Ruminants

The growth of the ruminants is built since their youngest age.

The health of the ruminants is permanently attacked by multiple pathogens present in breeding, which penalize their intake, absorption of nutrients and growth performances.

YOUNG BREEDING RUMINANTS

SECURING THE GROWTH

Essential to their health, the immunity acquires itself by taking colostrum, and then builts itself during the first months of life, in contact with pathogens.

The passive immunity of colostrum strengthens the animal against neonatal diarrhea of bacterial, parasitic or viral origin. However, it falls rapidly, while the acquired immunity of animals will be effective after several weeks or months. This period often coincides with changes in environment (allotement ...), or following weaning: the sensitivity of animals to health problems (digestive and respiratory) remains high. For example, coccidiosis (a parasitic disease caused by a protozoan of the genus "eimeria") develops in the intestine of ruminants and causes the destruction of epithelial cells, or even intestinal lesions and inflammations. As a result, absorption of nutrients and aqueous exchanges in the large intestine are reduced.


RESPIRATORY DISORDERS

They can be more important among young ruminants (association of bacterial, viral and mycoplasma pathogens). Despite of the low mortality associated, the morbidity and loss of performance cause many losses, often undervalued.

The economic cost of the health problems of calves (cost of treatment, use of labor force, loss of genetics in case of mortality, loss of growth) is major and underlines the importance of acting upstream (sanitary conditions, welfare, feed ration...).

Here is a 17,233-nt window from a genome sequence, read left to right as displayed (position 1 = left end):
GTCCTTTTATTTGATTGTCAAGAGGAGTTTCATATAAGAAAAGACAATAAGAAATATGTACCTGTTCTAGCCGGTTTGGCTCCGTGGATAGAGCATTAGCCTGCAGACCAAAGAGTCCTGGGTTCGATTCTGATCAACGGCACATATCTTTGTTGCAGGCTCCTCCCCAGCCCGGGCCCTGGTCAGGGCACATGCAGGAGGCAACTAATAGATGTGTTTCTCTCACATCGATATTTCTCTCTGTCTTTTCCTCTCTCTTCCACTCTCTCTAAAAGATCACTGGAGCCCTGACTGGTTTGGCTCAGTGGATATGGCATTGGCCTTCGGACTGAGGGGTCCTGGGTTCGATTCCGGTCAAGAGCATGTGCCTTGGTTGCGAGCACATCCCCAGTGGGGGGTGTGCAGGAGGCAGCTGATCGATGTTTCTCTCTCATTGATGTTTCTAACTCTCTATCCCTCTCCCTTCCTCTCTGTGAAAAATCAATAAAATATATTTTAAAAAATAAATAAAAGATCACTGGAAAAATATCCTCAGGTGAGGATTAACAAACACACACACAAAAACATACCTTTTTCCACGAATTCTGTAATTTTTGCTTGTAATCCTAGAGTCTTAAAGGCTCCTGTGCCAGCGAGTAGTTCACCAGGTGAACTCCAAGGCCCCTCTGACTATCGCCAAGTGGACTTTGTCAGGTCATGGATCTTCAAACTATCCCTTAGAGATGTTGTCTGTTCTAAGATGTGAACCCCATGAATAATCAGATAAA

Supporting the intake of the young ruminants, through adapted feeding, allows to improve the growth, but above all to support the immune acquisition of animals and to participate in their defense against the many pathogens detrimental to their present and future performance.


FATTENING OF RUMINANTS

The production of beef meat presents multiple models: fattening calves, bull, heifers, or culled cattle.
Even if each one presents its specificities, two elements are essential:

  • ensuring a quality of the meats, in particular through the absence of antibiotic residues;
  • ensuring the sustainability of the fattening workshop (breeders incomes, food and energy efficiency).

During the fattening, the optimization of performances (Feed conversion Ratio, Daily Weight Gain) should increase breeders’ incomes, but also limit the resources (kg of feed/kg of carcass).
On ruminants, rumen fermentations transform feed ration and fibers to energy (VFA) and microbial proteins, however to fatten ruminant rich and concentrated ration, usually used, have high-speed fermentations and this may lead in:

  • problems of acidose;
  • an under-valuation of the protein (degradation of dietary amino acids).

An action on the rumen gut flora can reduce these troubles associated.
The metabolism of the animal, and mainly the liver system, will transform nutrients for muscle growth. Thus, the metabolism functioning (protein turnover, stress responses, metabolic yields):

  • explain more than 35% of feed efficiency losses in beef;
  • is optimized with an adapted micro-nutrition and a strengthening of the antioxidant, anti-inflammatory and anti-stress condition.